There’s a certain path through fitness that a lot of us have taken. First you take each workout as it comes: do this class, or tag along with that friend at the gym. Then, you realise that you can make progress in your sport—whether that’s lifting, running, or anything else—and you start following a plan designed to take you to a concrete goal. So far so good.
Newbie gains are fun and motivating. Every workout you run farther or lift more than you ever have before. But soon things slow down. Maybe you get discouraged, but hopefully you push through. Before you know it, you’re hitting PRs (personal records) again. After all, if you train for years, you know you’re going to get stronger. It has to happen. You just have to trust the progress.
But once you’re an experienced athlete, it can be hard to remember that ups and downs are part of the process. If you’re not lifting as well as you used to, or if you feel fatigued sometimes, that doesn’t mean things are going badly. In fact, if your coach (or whoever writes your programs) knows what they’re doing, a rough patch is a necessary part of the training cycle.
Here’s an example. If you’re training for a weightlifting or powerlifting competition, the last few weeks of training will be less taxing than usual, to give yourself time to recover and get ready to hit PRs. (If you’re a runner, you have a similar experience in the taper before a big race.) That’s a special phase of training, when you’re prioritising recovery over gains. But that means that during other parts of your training cycle, you’re prioritising gains. You’re working your body hard, and as a result you’ll come out stronger in the end.
The trouble comes when you forget the context. Some people, when they realise lifting feels harder than it did in the past, assume that something is wrong with them or with their programming. It’s tempting to fire your coach, get discouraged, stop trying so hard because obviously things aren’t working. But in truth, you’re probably in the intentionally rough part of a training cycle.
(This all assumes, of course, that your training is planned out thoughtfully. Maybe you have a coach, or maybe you’re using a tried-and-true plan that was designed by a coach or trainer who knows what they’re doing. As long as the person who plans your workouts is good or at least ok at their job, and as long as you’re listening to them, you’re likely on the right track. If that’s not the case, then yeah, it’s possible you’re running yourself ragged for no reason and you should consider changing things up.)
I was reminded of this reason for rough patches when I saw this Instagram post by weightlifting coach Tom Sroka. You go clockwise around the circle, with progress at the top and rough patches at the bottom. As you train, he said, the highs get higher but the lows (the rough patches) also get lower. But to progress, you have to trust the process.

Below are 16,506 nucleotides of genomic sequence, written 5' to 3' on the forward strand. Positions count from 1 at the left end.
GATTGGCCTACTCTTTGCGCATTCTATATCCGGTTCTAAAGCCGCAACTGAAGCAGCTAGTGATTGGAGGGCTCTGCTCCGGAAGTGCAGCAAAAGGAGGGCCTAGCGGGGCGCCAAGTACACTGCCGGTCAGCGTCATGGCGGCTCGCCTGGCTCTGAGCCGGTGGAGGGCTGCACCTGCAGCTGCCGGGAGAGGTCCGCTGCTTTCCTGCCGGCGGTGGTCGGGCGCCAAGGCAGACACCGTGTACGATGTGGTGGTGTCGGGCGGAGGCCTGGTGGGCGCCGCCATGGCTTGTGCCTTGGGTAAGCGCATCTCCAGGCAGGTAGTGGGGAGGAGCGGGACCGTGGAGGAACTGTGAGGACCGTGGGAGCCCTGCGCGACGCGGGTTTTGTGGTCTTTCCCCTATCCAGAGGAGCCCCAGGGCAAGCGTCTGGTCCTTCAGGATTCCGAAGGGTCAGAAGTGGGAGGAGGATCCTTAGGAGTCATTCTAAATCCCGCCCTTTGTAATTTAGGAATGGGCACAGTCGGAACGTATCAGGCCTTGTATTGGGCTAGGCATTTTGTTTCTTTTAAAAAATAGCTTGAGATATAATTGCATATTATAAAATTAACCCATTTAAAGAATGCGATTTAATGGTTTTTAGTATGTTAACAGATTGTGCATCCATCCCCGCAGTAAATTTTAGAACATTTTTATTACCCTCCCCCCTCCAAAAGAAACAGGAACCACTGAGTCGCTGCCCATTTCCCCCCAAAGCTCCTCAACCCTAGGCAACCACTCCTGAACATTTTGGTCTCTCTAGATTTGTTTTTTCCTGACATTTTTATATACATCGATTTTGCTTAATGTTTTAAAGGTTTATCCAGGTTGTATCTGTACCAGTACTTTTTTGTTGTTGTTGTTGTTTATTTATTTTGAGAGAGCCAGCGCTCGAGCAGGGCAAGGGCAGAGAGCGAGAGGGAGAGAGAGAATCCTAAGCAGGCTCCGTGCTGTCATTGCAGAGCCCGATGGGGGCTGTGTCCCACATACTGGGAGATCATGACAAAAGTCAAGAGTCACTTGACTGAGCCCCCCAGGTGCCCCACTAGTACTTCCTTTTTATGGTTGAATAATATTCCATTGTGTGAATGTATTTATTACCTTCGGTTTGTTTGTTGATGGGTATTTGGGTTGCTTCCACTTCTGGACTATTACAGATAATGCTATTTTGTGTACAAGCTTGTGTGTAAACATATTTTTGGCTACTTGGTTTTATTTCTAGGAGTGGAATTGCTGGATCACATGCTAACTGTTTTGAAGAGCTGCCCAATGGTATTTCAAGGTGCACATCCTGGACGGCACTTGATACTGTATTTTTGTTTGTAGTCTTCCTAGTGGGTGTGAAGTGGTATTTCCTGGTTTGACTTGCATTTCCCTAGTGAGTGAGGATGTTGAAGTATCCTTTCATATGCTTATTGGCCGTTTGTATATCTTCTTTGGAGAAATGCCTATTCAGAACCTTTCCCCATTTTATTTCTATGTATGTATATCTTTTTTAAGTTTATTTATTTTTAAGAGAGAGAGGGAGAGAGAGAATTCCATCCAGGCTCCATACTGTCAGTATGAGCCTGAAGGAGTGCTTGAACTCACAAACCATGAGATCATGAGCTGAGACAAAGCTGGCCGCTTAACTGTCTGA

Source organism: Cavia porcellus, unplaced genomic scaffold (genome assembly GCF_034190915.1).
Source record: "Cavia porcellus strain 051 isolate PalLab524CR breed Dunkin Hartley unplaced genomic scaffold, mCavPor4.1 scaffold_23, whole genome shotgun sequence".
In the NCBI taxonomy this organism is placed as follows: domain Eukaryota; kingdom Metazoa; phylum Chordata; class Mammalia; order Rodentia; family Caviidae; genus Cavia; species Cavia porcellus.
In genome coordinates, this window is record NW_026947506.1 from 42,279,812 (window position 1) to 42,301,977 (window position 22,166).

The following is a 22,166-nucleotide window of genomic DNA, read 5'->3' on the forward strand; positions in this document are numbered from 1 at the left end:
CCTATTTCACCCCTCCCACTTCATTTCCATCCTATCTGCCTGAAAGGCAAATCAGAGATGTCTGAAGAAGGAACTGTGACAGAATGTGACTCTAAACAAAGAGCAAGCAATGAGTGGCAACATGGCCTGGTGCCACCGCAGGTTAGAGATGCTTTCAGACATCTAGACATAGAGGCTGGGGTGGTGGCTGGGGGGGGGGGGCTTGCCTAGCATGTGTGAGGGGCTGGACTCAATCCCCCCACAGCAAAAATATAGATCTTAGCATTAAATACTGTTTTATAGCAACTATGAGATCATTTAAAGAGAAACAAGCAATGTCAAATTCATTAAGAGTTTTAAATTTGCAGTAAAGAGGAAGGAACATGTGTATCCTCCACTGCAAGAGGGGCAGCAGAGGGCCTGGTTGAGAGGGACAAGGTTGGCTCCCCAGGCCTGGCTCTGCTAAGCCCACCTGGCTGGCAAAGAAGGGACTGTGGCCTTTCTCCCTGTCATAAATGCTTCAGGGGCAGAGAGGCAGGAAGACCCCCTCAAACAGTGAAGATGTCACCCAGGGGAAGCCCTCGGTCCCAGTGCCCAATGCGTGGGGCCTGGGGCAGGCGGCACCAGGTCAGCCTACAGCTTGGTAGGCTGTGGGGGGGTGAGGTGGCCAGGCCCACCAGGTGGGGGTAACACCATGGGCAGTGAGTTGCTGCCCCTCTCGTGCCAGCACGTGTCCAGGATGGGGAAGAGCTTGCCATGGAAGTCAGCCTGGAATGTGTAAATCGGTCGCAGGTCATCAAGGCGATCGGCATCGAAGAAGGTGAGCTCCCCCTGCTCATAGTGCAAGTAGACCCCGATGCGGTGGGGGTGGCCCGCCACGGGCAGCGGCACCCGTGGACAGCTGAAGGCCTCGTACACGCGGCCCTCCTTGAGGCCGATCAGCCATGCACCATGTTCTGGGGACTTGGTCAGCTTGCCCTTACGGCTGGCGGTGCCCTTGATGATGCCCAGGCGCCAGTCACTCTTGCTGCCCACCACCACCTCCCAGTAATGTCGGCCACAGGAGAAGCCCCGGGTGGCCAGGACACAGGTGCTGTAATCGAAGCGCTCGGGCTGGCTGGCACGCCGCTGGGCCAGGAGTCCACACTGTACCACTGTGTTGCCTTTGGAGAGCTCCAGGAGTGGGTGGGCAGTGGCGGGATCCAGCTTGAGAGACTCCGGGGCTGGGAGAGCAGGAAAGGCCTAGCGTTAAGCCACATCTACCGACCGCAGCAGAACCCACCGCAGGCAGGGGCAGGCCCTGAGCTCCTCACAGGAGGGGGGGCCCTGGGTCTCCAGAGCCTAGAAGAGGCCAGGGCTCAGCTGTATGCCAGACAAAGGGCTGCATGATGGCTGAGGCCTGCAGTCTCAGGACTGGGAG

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Story time (too bad if you’ve heard this one before): In 2012 I was sitting in an ice bath feeling sorry for myself at Cal Strength when Dave Spitz came in and asked what my problem was. I had just finished up a rough few days of training where gasp, I wasn’t PR’ing anymore and thought I had “peaked” and wasn’t going to get any better. He laughed and said some of these most profound advice I’ve ever gotten as an athlete and now use as my ace in hole as a coach. Dave said “Look, here’s the deal, training and progress is not linear. If anything it’s more like a circle. At the top of the circle is the good stuff: The PRs, the progress, the best of times. At the bottom of the circle is the not so good: Those days where warming up with the bar feels heavy and you don’t want to be at training. In between the top and bottom of the circle is adaptation and maintenance. The better you get, the bigger that circle gets. The highs get higher and lows can be lower and the time between can seem like an eternity.” Now the trick to all this that I see both with myself and the athletes I work with, is what you do when the going gets tough. Most athletes look to change something, whether it’s coaches, type of training, or quit altogether. But the problem is that you’ve disrupted the adaptation process. While your body was in the middle of figuring out what was going on and trying to grow and progress, you’ve hit the brakes and shut down the stimulus the body has to adapt and change to. Now just like with any other aspect of training, this model is varied athlete to athlete. Not one athlete will have the same path traveled. Their PR streak, their rough patch, their maintenance phase, and their adaption will all be different. Outside stressors can also greatly effect this as well. Sometimes it’s ok to back off a bit and let all the stuff life throws your way run it’s course until you can get back to pushing. The real power is knowing when you’re in each phase and adjusting your attitude towards training accordingly. Hope this helps someone who might be in a rough spot with their training.
It’s true. Here’s one example. Earlier this year, I was trying to combine workouts from two different coaches (this way lies madness, but that’s a different story). I quickly figured out I was doing too many workouts, so I backed off a bit. It was shortly afterward, during a comparatively easy week, that I managed to hit a bunch of surprise PRs. Awesome, I thought, I’m getting stronger.
But guess what happened when I ramped my training volume back up? My body was handling everything ok—I wasn’t feeling too tired, I didn’t have any injuries acting up—but that surprise progress seemed to have disappeared. I couldn’t hit those same numbers anymore. That was another rough patch. And then when meet day rolled around and I was properly rested and prepared, guess what? I set a whole new bunch of PRs.